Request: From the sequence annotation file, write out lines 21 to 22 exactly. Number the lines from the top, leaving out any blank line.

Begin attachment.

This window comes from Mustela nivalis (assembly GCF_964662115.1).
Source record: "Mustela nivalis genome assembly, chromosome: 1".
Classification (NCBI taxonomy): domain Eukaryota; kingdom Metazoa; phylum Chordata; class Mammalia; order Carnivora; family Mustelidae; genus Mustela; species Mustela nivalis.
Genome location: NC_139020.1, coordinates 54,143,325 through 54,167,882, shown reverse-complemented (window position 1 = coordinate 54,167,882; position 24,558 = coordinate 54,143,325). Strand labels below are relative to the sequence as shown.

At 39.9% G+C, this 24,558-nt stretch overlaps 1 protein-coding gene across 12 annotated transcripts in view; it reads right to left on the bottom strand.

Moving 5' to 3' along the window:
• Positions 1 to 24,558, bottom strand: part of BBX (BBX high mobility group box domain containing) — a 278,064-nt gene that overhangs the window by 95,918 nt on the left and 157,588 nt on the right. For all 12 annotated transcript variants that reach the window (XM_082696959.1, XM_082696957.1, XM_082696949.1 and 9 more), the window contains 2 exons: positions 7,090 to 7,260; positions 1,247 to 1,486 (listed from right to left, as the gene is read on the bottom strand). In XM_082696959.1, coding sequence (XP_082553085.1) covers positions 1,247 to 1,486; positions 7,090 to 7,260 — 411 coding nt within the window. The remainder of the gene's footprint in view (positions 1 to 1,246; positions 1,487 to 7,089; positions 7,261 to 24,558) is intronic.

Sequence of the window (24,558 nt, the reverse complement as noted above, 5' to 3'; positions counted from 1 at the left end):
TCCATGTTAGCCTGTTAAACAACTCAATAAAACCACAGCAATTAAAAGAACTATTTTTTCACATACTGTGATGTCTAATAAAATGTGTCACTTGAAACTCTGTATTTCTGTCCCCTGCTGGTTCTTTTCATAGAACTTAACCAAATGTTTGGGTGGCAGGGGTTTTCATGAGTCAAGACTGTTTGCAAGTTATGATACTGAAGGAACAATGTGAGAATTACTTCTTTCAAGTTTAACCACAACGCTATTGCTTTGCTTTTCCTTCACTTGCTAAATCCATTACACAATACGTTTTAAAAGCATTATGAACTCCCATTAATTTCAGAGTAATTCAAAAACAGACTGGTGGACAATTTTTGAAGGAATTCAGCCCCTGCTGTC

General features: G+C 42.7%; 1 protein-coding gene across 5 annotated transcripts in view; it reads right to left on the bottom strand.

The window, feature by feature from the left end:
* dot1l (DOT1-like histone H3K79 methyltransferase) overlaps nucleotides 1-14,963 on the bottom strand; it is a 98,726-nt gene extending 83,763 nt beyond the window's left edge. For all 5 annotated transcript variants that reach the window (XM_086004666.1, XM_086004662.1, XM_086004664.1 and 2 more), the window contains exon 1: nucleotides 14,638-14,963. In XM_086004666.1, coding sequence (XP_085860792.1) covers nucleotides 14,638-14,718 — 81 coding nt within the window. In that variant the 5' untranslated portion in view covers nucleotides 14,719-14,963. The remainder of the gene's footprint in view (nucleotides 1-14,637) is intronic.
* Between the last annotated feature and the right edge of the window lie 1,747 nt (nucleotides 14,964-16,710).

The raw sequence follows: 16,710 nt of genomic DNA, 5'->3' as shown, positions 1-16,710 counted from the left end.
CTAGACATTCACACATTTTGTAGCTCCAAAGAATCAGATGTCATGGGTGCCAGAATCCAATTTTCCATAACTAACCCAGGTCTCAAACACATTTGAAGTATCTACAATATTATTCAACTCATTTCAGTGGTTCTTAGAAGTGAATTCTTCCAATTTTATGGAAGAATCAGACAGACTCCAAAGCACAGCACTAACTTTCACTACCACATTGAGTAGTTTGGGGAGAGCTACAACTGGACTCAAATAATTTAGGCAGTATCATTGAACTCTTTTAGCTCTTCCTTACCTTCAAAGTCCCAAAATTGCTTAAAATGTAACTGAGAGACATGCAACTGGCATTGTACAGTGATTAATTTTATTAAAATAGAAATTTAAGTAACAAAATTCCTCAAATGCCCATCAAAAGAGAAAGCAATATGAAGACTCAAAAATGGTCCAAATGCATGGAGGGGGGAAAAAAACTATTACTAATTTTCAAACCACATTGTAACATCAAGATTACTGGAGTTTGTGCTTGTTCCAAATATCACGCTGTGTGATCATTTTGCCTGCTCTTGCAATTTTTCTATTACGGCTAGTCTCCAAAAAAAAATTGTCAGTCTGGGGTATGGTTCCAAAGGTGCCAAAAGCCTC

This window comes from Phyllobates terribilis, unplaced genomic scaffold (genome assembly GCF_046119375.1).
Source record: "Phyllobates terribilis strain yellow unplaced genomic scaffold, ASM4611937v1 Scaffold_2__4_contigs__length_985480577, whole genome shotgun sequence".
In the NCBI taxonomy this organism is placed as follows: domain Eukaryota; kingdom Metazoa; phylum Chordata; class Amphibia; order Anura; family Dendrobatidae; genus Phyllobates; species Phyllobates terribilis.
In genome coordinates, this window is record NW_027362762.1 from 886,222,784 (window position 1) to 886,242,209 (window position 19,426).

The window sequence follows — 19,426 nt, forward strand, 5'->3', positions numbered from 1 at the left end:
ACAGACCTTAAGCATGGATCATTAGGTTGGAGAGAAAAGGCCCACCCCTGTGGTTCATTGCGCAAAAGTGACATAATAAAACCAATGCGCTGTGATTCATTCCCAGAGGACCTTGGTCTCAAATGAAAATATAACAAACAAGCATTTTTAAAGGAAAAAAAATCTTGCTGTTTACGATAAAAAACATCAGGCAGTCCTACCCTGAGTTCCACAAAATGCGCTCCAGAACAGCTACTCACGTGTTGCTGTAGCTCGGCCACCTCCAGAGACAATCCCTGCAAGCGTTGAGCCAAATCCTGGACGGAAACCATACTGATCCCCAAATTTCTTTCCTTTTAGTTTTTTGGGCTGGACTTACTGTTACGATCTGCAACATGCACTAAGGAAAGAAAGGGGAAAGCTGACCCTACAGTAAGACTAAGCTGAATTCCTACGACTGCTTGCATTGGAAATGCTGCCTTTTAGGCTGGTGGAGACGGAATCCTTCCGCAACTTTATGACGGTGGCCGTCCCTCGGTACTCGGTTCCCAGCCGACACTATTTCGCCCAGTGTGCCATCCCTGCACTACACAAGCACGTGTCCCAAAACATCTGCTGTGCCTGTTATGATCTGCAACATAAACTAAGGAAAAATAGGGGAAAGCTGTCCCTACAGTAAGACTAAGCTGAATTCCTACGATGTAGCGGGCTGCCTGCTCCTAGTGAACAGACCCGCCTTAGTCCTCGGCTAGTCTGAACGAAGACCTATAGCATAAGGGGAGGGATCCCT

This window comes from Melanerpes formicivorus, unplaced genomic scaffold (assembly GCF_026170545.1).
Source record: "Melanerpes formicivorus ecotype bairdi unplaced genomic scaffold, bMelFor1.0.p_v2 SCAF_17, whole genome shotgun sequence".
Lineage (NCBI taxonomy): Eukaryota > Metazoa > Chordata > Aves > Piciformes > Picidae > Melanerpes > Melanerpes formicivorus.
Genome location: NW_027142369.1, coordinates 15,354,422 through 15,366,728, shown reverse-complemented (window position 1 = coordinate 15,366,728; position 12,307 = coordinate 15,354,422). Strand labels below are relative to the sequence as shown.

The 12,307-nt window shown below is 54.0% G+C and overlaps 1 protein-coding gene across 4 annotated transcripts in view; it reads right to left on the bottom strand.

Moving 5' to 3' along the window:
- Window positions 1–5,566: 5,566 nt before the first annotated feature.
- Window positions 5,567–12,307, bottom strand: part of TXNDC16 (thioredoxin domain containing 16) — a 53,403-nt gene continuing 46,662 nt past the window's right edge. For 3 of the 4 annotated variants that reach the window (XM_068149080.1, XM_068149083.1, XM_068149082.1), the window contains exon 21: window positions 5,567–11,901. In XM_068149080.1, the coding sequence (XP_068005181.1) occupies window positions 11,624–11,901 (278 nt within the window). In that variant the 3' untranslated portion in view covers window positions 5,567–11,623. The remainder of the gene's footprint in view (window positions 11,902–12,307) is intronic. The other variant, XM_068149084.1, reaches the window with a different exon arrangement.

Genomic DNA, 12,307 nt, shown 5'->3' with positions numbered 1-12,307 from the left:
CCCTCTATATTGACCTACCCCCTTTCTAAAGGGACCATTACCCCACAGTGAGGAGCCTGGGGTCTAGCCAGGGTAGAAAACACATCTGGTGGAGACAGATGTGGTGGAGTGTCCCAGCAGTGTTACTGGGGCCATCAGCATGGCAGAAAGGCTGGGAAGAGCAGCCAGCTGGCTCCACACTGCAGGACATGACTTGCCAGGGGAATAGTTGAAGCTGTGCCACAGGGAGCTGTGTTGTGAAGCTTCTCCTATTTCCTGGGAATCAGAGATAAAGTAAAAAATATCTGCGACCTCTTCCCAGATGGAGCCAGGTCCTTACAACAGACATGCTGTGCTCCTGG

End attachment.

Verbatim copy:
ACAGACCTTAAGCATGGATCATTAGGTTGGAGAGAAAAGGCCCACCCCTGTGGTTCATTGCGCAAAAGTGACATAATAAAACCAATGCGCTGTGATTCATTCCCAGAGGACCTTGGTCTCAAATGAAAATATAACAAACAAGCATTTTTAAAGGAAAAAAAATCTTGCTGTTTACGATAAAAAACATCAGGCAGTCCTACCCTGAGTTCCACAAAATGCGCTCCAGAACAGCTACTCACGTGTTGCTGTAGCTCGGCCACCTCCAGAGACAATCCCTGCAAGCGTTGAGCCAAATCCTGGACGGAAACCATACTGATCCCCAAATTTCTTTCCTTTTAGTTTTTTGGGCTGGACTTACTGTTACGATCTGCAACATGCACTAAGGAAAGAAAGGGGAAAGCTGACCCTACAGTAAGACTAAGCTGAATTCCTACGACTGCTTGCATTGGAAATGCTGCCTTTTAGGCTGGTGGAGACGGAATCCTTCCGCAACTTTATGACGGTGGCCGTCCCTCGGTACTCGGTTCCCAGCCGACACTATTTCGCCCAGTGTGCCATCCCTGCACTACACAAGCACGTGTCCCAAAACATCTGCTGTGCCTGTTATGATCTGCAACATAAACTAAGGAAAAATAGGGGAAAGCTGTCCCTACAGTAAGACTAAGCTGAATTCCTACGATGTAGCGGGCTGCCTGCTCCTAGTGAACAGACCCGCCTTAGTCCTCGGCTAGTCTGAACGAAGACCTATAGCATAAGGGGAGGGATCCCT

This window comes from Melanerpes formicivorus, unplaced genomic scaffold (assembly GCF_026170545.1).